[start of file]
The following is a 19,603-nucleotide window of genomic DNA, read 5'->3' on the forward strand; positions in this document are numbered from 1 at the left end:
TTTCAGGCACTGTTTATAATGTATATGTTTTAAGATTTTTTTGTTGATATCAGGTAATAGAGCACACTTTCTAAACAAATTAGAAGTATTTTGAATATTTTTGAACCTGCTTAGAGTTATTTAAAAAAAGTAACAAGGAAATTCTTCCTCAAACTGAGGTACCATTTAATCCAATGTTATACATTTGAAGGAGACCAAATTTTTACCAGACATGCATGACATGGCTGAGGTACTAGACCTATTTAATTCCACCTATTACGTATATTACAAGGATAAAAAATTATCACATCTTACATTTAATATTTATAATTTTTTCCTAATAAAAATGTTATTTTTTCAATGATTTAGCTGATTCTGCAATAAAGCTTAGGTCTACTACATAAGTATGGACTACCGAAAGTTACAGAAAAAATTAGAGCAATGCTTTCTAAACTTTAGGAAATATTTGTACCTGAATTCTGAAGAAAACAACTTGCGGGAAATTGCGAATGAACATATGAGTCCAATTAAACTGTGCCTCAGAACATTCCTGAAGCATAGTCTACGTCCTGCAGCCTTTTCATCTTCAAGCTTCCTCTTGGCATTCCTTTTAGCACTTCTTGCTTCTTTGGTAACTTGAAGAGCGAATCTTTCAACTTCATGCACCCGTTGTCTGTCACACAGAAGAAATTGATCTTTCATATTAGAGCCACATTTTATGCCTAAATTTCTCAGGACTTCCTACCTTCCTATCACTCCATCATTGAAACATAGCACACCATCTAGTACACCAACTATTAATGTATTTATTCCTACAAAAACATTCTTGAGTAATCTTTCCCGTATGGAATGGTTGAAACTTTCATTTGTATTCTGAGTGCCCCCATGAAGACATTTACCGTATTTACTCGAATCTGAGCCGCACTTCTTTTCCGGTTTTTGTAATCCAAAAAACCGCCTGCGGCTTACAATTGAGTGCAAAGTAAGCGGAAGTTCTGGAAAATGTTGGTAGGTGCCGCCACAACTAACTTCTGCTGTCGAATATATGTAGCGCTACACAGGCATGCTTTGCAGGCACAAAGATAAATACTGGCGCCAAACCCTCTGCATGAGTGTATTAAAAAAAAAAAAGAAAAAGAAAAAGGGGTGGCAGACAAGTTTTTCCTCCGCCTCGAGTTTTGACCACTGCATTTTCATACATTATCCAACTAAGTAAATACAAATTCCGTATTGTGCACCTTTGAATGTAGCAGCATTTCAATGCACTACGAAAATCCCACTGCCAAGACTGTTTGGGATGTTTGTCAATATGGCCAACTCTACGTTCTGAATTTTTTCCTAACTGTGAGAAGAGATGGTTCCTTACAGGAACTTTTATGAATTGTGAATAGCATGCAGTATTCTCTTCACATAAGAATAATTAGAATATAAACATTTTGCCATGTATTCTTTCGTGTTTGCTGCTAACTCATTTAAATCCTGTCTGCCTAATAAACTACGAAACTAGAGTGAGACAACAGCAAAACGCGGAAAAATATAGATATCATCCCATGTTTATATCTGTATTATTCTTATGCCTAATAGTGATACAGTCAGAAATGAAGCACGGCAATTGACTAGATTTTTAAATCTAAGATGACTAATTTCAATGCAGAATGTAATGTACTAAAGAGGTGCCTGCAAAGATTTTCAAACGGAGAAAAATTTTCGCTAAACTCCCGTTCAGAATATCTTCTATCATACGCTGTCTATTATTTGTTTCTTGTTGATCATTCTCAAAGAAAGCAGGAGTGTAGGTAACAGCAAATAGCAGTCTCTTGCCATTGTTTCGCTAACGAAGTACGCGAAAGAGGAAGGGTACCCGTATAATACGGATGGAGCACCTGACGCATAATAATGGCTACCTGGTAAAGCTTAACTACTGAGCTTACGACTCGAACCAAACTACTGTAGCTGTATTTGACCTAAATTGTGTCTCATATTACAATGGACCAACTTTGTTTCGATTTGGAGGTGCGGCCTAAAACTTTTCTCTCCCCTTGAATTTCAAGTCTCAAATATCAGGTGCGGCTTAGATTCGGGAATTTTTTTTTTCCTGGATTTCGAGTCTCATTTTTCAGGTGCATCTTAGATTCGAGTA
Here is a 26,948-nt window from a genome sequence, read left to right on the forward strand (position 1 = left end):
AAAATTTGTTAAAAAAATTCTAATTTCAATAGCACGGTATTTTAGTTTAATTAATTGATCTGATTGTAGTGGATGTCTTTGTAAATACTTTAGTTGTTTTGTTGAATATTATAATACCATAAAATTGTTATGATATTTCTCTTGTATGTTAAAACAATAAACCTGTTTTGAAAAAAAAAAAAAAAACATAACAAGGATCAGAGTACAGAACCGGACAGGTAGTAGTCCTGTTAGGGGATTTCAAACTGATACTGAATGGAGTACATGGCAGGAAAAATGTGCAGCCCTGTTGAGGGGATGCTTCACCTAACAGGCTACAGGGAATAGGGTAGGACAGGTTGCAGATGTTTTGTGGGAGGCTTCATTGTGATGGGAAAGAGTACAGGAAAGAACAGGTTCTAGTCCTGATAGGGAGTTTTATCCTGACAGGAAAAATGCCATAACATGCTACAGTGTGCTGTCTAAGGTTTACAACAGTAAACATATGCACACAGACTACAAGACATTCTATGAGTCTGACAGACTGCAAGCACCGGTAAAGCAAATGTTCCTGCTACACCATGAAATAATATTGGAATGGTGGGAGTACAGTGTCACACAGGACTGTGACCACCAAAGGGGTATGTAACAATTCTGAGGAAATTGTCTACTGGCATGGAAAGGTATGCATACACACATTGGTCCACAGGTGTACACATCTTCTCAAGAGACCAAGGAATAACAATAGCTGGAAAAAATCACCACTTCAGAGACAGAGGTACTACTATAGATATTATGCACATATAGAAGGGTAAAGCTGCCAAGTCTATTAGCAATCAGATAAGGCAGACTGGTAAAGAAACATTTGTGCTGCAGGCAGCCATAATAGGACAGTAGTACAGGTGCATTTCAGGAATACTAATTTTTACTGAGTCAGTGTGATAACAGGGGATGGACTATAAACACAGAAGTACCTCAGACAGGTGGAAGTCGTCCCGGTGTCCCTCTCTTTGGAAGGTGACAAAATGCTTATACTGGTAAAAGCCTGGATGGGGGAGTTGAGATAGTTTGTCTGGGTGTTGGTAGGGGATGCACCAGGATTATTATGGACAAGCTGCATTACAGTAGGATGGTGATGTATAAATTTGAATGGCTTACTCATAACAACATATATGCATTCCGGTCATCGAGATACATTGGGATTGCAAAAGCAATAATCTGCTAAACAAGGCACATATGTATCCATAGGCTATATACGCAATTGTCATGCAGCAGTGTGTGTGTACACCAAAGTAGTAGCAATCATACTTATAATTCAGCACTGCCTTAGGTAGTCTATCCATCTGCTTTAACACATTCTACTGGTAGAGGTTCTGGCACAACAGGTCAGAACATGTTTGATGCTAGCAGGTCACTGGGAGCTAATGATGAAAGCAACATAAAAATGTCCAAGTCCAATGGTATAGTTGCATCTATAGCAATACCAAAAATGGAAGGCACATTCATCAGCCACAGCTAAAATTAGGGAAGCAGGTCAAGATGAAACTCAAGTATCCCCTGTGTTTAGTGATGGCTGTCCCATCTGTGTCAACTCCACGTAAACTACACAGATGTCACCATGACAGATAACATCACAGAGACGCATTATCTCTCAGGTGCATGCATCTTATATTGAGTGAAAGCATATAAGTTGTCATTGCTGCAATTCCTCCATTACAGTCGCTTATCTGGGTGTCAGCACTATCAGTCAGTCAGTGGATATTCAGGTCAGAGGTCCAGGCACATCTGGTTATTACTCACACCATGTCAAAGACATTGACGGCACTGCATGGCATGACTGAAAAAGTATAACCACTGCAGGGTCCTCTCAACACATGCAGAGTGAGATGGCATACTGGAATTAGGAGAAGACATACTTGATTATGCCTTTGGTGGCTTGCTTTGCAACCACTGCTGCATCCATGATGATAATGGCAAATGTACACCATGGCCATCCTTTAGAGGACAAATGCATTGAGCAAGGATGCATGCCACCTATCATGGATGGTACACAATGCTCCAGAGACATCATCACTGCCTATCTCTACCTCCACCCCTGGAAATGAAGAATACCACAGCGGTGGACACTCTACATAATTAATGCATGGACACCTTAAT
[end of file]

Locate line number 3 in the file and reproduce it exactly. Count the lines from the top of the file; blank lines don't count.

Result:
Here is a 26,948-nt window from a genome sequence, read left to right on the forward strand (position 1 = left end):